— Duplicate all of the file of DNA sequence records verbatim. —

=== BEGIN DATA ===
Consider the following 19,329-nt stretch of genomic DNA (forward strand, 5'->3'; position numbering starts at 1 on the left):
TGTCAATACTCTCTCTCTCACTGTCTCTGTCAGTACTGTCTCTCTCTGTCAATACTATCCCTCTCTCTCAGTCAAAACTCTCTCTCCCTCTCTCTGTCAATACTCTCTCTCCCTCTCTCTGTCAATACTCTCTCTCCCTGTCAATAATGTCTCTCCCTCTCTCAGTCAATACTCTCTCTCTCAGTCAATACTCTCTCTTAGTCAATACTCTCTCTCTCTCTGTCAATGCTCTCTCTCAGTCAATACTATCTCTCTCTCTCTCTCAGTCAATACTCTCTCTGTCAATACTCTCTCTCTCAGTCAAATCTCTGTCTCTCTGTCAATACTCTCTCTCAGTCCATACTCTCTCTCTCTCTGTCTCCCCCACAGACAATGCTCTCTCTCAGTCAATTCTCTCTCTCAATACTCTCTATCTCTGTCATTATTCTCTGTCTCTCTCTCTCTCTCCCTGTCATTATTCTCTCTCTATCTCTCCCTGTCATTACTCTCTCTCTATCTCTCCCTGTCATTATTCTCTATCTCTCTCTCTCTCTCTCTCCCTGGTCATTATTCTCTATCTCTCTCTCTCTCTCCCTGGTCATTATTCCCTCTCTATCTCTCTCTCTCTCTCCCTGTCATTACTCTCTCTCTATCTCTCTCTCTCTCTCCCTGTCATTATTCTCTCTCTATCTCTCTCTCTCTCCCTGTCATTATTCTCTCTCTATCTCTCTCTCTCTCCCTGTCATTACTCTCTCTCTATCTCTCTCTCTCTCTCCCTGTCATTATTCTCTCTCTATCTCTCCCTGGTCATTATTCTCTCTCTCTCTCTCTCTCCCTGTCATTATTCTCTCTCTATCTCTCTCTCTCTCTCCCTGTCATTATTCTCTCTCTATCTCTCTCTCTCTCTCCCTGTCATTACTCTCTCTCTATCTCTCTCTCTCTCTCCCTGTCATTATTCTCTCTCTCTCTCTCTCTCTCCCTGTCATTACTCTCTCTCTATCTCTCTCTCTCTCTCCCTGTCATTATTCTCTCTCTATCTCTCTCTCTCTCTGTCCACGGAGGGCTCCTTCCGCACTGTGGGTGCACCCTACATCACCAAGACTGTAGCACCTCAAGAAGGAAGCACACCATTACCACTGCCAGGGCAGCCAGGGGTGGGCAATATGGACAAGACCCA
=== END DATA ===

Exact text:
Consider the following 19,329-nt stretch of genomic DNA (forward strand, 5'->3'; position numbering starts at 1 on the left):
TGTCAATACTCTCTCTCTCACTGTCTCTGTCAGTACTGTCTCTCTCTGTCAATACTATCCCTCTCTCTCAGTCAAAACTCTCTCTCCCTCTCTCTGTCAATACTCTCTCTCCCTCTCTCTGTCAATACTCTCTCTCCCTGTCAATAATGTCTCTCCCTCTCTCAGTCAATACTCTCTCTCTCAGTCAATACTCTCTCTTAGTCAATACTCTCTCTCTCTCTGTCAATGCTCTCTCTCAGTCAATACTATCTCTCTCTCTCTCTCAGTCAATACTCTCTCTGTCAATACTCTCTCTCTCAGTCAAATCTCTGTCTCTCTGTCAATACTCTCTCTCAGTCCATACTCTCTCTCTCTCTGTCTCCCCCACAGACAATGCTCTCTCTCAGTCAATTCTCTCTCTCAATACTCTCTATCTCTGTCATTATTCTCTGTCTCTCTCTCTCTCTCCCTGTCATTATTCTCTCTCTATCTCTCCCTGTCATTACTCTCTCTCTATCTCTCCCTGTCATTATTCTCTATCTCTCTCTCTCTCTCTCTCCCTGGTCATTATTCTCTATCTCTCTCTCTCTCTCCCTGGTCATTATTCCCTCTCTATCTCTCTCTCTCTCTCCCTGTCATTACTCTCTCTCTATCTCTCTCTCTCTCTCCCTGTCATTATTCTCTCTCTATCTCTCTCTCTCTCCCTGTCATTATTCTCTCTCTATCTCTCTCTCTCTCCCTGTCATTACTCTCTCTCTATCTCTCTCTCTCTCTCCCTGTCATTATTCTCTCTCTATCTCTCCCTGGTCATTATTCTCTCTCTCTCTCTCTCTCCCTGTCATTATTCTCTCTCTATCTCTCTCTCTCTCTCCCTGTCATTATTCTCTCTCTATCTCTCTCTCTCTCTCCCTGTCATTACTCTCTCTCTATCTCTCTCTCTCTCTCCCTGTCATTATTCTCTCTCTCTCTCTCTCTCTCCCTGTCATTACTCTCTCTCTATCTCTCTCTCTCTCTCCCTGTCATTATTCTCTCTCTATCTCTCTCTCTCTCTGTCCACGGAGGGCTCCTTCCGCACTGTGGGTGCACCCTACATCACCAAGACTGTAGCACCTCAAGAAGGAAGCACACCATTACCACTGCCAGGGCAGCCAGGGGTGGGCAATATGGACAAGACCCA